In a three year English undergraduate law degree, Jurisprudence has traditionally been studied as a compulsory module in the third year which concentrates on legal theory. One thing students immediately notice is that the exact scope and definition of jurisprudence is disputed (which can be discomforting since all the other modules they have hitherto studied - Contract, Tort, Crime, etc- have clear definitions). This uncertainty is exacerbated by the fact that legal theories which come under the umbrella term of legal positivism have as one of their central themes the proposition that jurisprudence should only be concerned with positive law and that legal theory need not (and should not) look outside to ideas of morality or natural law. In other words not only do different legal theories have different explanations of the phenomenon of law, but they actually disagree about the scope of what it is they are supposed to be explaining!

Traditionally jurists thought of God as the ultimate law-giver whose laws were written on human hearts (conscience). This is the "natural law" which human legislators add to by creating "positive law". For example murder is contrary to natural law but you need human laws to define the different categories of homicide, the prescribed penalties, and the procedure by which accusations are tried and decided. You also need human laws to define the circumstances in which a contract comes into being etc.

Note: positive in used in its old original meaning of "laid down" as distinct from natural. It is nothing to do with the modern meaning of positive as being the opposite of negative.

William Blackstone, in Vol. 1, Commentaries on the Laws of England (1765) Page 27, wrote:

This will of his maker is called the law of nature. For as God, when he created matter, and endued it with a principle of mobility, established certain rules for the perpetual direction of that motion; so, when he created man, and endued him with freewill to conduct himself in all parts of life, he laid down certain immutable laws of human nature, whereby that freewill is in some degree regulated and restrained, and gave him also the faculty of reason to discover the purport of those laws. Considering the creator only as a being of infinite power, he was able unquestionably to have prescribed whatever laws he pleased to his creature, man, however unjust or severe. But as be is also a being of infinite wisdom, he has laid down only such laws as were founded in those relations of justice, that existed in the nature of things antecedent to any positive precept. These are the eternal, immutable laws of good and evil, to which the creator himself in all his dispensations conforms; and which he has enabled human reason to discover, so far as they are necessary for the conduct of human actions. Such among others are these principles: that we should live honestly, should hurt nobody, and should render to every one his due; to which three general precepts Justinian1 has reduced the whole doctrine of law. This will of his maker is called the law of nature. For as God, when he created matter, and endued it with a principle of mobility, established certain rules for the perpetual direction of that motion; so, when he created man, and endued him with freewill to conduct himself in all parts of life, he laid down certain immutable laws of human nature, whereby that freewill is in some degree regulated and restrained, and gave him also the faculty of reason to discover the purport of those laws. Considering the creator only as a being of infinite power, he was able unquestionably to have prescribed whatever laws he pleased to his creature, man, however unjust or severe. But as be is also a being of infinite wisdom, he has laid down only such laws as were founded in those relations of justice, that existed in the nature of things antecedent to any positive precept. These are the eternal, immutable laws of good and evil, to which the creator himself in all his dispensations conforms; and which he has enabled human reason to discover, so far as they are necessary for the conduct of human actions. Such among others are these principles: that we should live honestly, should hurt nobody, and should render to every one his due; to which three general precepts Justinian has reduced the whole doctrine of law....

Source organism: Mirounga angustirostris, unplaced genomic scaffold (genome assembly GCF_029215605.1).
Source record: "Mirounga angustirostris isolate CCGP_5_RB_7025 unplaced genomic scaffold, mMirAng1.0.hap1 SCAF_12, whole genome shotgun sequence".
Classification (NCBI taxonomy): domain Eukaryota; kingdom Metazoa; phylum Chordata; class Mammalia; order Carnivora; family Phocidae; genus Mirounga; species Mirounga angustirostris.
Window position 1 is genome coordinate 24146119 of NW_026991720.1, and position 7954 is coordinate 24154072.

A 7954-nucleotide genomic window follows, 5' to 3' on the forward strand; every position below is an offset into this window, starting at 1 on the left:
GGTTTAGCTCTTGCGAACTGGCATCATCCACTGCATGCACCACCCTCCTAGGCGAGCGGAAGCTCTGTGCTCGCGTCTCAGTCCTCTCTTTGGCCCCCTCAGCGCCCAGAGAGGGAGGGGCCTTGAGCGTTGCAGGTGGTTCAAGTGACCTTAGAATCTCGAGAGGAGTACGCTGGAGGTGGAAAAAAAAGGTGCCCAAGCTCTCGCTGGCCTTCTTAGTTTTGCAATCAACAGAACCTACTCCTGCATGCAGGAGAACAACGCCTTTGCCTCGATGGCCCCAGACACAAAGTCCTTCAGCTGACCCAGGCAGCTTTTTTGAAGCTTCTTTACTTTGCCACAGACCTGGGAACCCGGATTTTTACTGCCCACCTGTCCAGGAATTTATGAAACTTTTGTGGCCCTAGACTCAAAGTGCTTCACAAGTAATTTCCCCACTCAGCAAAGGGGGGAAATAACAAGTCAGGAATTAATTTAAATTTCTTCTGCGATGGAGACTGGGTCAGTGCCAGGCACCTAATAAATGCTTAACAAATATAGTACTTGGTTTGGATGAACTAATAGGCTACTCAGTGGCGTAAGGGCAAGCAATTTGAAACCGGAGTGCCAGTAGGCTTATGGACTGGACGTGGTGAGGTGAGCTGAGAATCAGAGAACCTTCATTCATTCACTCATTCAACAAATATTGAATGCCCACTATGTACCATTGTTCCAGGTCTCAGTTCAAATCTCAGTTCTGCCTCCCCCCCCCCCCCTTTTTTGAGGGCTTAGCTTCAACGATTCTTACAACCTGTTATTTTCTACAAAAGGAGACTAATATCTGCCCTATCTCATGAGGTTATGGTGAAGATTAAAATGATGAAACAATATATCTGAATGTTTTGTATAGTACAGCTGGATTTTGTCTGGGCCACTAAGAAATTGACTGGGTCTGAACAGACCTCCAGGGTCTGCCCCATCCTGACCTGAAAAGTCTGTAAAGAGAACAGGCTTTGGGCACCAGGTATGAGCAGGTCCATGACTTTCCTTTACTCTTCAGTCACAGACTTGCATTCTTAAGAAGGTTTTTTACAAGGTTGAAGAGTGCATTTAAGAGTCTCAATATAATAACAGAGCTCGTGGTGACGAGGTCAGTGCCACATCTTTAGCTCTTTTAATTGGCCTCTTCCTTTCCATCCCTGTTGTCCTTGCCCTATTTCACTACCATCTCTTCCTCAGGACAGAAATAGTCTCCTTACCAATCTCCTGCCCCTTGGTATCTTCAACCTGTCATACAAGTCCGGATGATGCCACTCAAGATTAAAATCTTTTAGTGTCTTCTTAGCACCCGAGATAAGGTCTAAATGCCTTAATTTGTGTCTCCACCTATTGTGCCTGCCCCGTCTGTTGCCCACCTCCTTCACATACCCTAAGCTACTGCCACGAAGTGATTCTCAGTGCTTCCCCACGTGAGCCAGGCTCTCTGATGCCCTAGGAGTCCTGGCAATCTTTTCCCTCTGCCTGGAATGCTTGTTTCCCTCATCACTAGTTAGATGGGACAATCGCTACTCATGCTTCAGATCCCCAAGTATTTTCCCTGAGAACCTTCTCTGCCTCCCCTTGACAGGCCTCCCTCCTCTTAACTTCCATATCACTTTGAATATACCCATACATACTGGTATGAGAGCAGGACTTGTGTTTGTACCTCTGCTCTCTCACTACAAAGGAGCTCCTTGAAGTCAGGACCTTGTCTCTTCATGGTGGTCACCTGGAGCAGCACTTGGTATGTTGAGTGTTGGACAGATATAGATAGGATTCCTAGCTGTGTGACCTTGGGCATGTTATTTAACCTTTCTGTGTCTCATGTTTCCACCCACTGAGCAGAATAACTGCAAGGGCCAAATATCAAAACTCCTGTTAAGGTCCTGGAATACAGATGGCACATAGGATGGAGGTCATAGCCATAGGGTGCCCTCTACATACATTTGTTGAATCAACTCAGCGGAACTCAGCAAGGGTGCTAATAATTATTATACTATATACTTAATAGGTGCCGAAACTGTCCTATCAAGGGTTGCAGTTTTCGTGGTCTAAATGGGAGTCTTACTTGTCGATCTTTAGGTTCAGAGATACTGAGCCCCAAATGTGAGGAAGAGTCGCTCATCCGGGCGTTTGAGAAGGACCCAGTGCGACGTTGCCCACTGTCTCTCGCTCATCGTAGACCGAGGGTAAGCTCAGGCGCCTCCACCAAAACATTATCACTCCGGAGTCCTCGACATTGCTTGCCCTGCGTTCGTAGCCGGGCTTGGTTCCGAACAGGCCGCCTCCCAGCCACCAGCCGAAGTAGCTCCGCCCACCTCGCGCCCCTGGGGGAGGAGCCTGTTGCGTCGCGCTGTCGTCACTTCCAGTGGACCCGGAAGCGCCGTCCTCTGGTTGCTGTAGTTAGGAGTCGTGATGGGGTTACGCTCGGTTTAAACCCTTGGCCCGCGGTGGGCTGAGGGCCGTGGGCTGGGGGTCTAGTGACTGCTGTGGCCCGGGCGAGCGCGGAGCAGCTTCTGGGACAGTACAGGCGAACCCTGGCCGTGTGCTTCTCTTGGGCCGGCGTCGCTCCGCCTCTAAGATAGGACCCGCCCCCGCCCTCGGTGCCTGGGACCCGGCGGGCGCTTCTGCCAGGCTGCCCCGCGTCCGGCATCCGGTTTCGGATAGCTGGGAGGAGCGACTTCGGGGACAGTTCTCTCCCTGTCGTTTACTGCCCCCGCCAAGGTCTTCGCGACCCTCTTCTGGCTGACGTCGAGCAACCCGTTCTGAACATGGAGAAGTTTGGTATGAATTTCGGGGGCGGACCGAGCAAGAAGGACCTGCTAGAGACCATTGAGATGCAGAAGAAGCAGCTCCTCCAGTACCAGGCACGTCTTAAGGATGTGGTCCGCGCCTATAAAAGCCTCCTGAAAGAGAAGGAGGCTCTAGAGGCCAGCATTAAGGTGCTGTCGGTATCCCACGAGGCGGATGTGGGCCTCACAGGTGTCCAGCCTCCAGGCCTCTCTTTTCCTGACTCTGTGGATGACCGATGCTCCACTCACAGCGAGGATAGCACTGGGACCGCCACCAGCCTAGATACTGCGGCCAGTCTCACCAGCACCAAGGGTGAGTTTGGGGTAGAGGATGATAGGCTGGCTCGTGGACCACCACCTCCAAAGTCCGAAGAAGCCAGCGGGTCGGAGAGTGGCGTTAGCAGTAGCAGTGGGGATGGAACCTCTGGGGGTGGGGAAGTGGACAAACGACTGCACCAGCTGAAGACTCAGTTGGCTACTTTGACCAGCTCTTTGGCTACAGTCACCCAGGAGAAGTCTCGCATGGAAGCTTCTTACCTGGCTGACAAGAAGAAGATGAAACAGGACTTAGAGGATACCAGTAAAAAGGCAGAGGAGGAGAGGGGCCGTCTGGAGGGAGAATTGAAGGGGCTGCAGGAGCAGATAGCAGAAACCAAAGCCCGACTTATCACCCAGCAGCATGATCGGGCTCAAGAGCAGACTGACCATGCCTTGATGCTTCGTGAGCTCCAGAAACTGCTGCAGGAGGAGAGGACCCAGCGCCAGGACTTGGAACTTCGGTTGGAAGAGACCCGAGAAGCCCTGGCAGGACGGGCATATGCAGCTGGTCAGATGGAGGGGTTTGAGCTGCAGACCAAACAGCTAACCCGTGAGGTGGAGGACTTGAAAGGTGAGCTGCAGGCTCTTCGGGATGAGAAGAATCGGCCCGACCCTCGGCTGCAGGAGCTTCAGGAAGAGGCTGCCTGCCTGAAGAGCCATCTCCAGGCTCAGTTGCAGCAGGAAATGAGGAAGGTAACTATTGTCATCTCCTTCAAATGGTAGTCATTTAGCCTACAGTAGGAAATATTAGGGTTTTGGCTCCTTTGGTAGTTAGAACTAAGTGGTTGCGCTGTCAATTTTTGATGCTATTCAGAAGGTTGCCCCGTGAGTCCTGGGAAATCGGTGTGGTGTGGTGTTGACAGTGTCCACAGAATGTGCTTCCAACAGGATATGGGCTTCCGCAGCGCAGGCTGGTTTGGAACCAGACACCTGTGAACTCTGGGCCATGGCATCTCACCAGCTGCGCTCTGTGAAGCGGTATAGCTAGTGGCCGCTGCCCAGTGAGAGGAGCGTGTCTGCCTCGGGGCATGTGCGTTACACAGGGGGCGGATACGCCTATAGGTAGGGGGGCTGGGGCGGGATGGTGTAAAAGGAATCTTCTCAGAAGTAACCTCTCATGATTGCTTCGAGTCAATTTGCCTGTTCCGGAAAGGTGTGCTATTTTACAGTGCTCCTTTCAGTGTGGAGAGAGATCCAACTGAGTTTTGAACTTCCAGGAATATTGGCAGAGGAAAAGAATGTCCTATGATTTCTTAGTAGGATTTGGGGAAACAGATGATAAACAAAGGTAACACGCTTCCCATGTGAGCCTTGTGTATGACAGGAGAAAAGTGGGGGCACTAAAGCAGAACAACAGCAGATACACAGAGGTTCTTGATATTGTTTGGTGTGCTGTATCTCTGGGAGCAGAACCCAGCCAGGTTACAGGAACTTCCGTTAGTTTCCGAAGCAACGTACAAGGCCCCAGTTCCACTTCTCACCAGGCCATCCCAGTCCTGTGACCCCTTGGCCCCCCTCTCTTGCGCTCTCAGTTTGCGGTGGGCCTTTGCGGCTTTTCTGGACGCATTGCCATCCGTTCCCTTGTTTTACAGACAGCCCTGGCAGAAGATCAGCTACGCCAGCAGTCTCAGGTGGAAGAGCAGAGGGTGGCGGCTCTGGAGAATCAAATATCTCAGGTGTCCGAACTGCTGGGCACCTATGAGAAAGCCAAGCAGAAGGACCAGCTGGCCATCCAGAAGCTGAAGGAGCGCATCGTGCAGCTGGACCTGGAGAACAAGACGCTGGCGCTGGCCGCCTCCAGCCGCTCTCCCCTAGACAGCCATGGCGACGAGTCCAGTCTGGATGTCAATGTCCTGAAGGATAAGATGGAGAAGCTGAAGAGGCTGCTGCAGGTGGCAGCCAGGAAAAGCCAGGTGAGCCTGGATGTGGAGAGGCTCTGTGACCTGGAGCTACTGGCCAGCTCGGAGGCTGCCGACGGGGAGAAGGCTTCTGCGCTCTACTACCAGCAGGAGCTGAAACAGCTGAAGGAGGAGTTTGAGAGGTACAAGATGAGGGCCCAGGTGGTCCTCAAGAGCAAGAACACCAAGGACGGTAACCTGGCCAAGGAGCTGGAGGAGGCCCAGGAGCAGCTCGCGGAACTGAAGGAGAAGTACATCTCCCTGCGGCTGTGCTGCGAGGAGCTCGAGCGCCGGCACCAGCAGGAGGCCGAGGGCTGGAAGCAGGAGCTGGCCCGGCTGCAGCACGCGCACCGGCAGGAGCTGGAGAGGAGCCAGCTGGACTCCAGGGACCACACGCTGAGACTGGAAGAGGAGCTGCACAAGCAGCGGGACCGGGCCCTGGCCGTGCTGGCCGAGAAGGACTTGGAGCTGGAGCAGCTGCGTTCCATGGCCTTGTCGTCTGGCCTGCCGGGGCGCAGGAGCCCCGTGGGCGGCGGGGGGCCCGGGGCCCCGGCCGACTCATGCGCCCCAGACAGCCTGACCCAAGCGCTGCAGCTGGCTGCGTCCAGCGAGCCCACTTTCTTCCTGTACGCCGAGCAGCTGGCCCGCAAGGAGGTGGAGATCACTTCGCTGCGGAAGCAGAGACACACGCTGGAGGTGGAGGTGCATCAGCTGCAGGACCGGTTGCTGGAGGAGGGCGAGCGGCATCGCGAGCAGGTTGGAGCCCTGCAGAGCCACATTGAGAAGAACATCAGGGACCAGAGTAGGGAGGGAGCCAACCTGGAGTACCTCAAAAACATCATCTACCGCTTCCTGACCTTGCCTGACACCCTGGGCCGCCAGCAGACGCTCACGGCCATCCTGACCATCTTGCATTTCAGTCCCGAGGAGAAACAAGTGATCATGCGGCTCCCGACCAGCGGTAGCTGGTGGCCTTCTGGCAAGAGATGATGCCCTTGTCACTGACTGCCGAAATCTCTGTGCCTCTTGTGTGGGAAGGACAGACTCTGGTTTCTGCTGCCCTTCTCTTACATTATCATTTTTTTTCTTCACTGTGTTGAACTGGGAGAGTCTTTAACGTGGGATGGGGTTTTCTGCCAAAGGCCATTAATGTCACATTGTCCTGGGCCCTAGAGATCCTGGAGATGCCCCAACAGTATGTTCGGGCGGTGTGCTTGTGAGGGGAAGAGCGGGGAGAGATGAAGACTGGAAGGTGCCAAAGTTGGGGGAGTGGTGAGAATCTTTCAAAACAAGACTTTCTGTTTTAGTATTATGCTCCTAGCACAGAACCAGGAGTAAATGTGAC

Upon these two foundations, the law of nature and the law of revelation, depend all human laws; that is to say, no human laws should be suffered to contradict these. There are, it is true a great number of indifferent points, in which both the divine law and the natural leave a man at his own liberty; but which are found necessary for the benefit of society to be restrained within certain limits. And herein it is that human laws have their greatest force and efficacy; for, with regard to such points as are not indifferent, human laws are only declaratory of, and act in subordination to, the former. To instance in the case of murder; this is expressly forbidden by the divine, and demonstrably by the natural law; and from these prohibitions arises the true unlawfulness of this crime. Those human laws that annex a punishment to it, do not at all increase its moral guilt, or superadd any fresh obligation in foro conscientiae [in the court of conscience] to abstain from its perpetration. Nay, if any human law should allow or enjoin us to commit it, we are bound to transgress that human law, or else we must offend both the natural and the divine. But with regard to matters that are in themselves indifferent, and are not commanded or forbidden by those superior laws; such, for instance, as exporting of wool into foreign countries; here the inferior legislature has scope and opportunity to interpose, and to make that action unlawful which before was not so...